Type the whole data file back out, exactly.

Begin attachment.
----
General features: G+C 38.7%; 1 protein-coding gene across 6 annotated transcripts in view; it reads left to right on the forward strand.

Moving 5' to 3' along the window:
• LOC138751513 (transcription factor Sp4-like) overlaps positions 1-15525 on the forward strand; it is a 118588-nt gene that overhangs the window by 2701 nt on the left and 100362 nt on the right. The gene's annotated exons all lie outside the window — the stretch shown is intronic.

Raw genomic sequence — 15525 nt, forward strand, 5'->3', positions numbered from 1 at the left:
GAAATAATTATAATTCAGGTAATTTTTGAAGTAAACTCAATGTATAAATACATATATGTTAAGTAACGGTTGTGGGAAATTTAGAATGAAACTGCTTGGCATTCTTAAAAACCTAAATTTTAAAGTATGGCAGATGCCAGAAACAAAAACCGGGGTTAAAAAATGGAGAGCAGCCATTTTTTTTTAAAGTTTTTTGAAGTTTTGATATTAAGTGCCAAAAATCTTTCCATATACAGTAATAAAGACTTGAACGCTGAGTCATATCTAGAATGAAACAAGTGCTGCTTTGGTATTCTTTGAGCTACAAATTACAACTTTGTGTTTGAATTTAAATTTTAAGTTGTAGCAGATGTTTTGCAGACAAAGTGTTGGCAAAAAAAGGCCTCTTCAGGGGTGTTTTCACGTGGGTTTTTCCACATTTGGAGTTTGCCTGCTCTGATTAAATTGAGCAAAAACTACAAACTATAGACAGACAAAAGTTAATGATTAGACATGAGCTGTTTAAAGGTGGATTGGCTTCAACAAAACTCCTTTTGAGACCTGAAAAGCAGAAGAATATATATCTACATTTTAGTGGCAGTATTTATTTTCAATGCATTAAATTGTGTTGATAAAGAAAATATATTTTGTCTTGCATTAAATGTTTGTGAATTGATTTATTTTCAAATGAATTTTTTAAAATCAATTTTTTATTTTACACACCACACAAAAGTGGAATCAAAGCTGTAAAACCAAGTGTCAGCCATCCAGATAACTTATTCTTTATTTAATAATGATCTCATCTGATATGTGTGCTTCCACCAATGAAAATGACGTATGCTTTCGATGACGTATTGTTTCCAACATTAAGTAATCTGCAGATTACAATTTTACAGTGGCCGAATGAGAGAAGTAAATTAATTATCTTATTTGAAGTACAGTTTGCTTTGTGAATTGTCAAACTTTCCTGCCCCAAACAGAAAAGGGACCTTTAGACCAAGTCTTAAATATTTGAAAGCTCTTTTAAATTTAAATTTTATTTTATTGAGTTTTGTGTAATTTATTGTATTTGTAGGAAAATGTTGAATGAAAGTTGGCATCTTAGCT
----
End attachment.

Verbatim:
General features: G+C 38.7%; 1 protein-coding gene across 6 annotated transcripts in view; it reads left to right on the forward strand.

Moving 5' to 3' along the window:
• LOC138751513 (transcription factor Sp4-like) overlaps positions 1-15525 on the forward strand; it is a 118588-nt gene that overhangs the window by 2701 nt on the left and 100362 nt on the right. The gene's annotated exons all lie outside the window — the stretch shown is intronic.

Raw genomic sequence — 15525 nt, forward strand, 5'->3', positions numbered from 1 at the left:
GAAATAATTATAATTCAGGTAATTTTTGAAGTAAACTCAATGTATAAATACATATATGTTAAGTAACGGTTGTGGGAAATTTAGAATGAAACTGCTTGGCATTCTTAAAAACCTAAATTTTAAAGTATGGCAGATGCCAGAAACAAAAACCGGGGTTAAAAAATGGAGAGCAGCCATTTTTTTTTAAAGTTTTTTGAAGTTTTGATATTAAGTGCCAAAAATCTTTCCATATACAGTAATAAAGACTTGAACGCTGAGTCATATCTAGAATGAAACAAGTGCTGCTTTGGTATTCTTTGAGCTACAAATTACAACTTTGTGTTTGAATTTAAATTTTAAGTTGTAGCAGATGTTTTGCAGACAAAGTGTTGGCAAAAAAAGGCCTCTTCAGGGGTGTTTTCACGTGGGTTTTTCCACATTTGGAGTTTGCCTGCTCTGATTAAATTGAGCAAAAACTACAAACTATAGACAGACAAAAGTTAATGATTAGACATGAGCTGTTTAAAGGTGGATTGGCTTCAACAAAACTCCTTTTGAGACCTGAAAAGCAGAAGAATATATATCTACATTTTAGTGGCAGTATTTATTTTCAATGCATTAAATTGTGTTGATAAAGAAAATATATTTTGTCTTGCATTAAATGTTTGTGAATTGATTTATTTTCAAATGAATTTTTTAAAATCAATTTTTTATTTTACACACCACACAAAAGTGGAATCAAAGCTGTAAAACCAAGTGTCAGCCATCCAGATAACTTATTCTTTATTTAATAATGATCTCATCTGATATGTGTGCTTCCACCAATGAAAATGACGTATGCTTTCGATGACGTATTGTTTCCAACATTAAGTAATCTGCAGATTACAATTTTACAGTGGCCGAATGAGAGAAGTAAATTAATTATCTTATTTGAAGTACAGTTTGCTTTGTGAATTGTCAAACTTTCCTGCCCCAAACAGAAAAGGGACCTTTAGACCAAGTCTTAAATATTTGAAAGCTCTTTTAAATTTAAATTTTATTTTATTGAGTTTTGTGTAATTTATTGTATTTGTAGGAAAATGTTGAATGAAAGTTGGCATCTTAGCT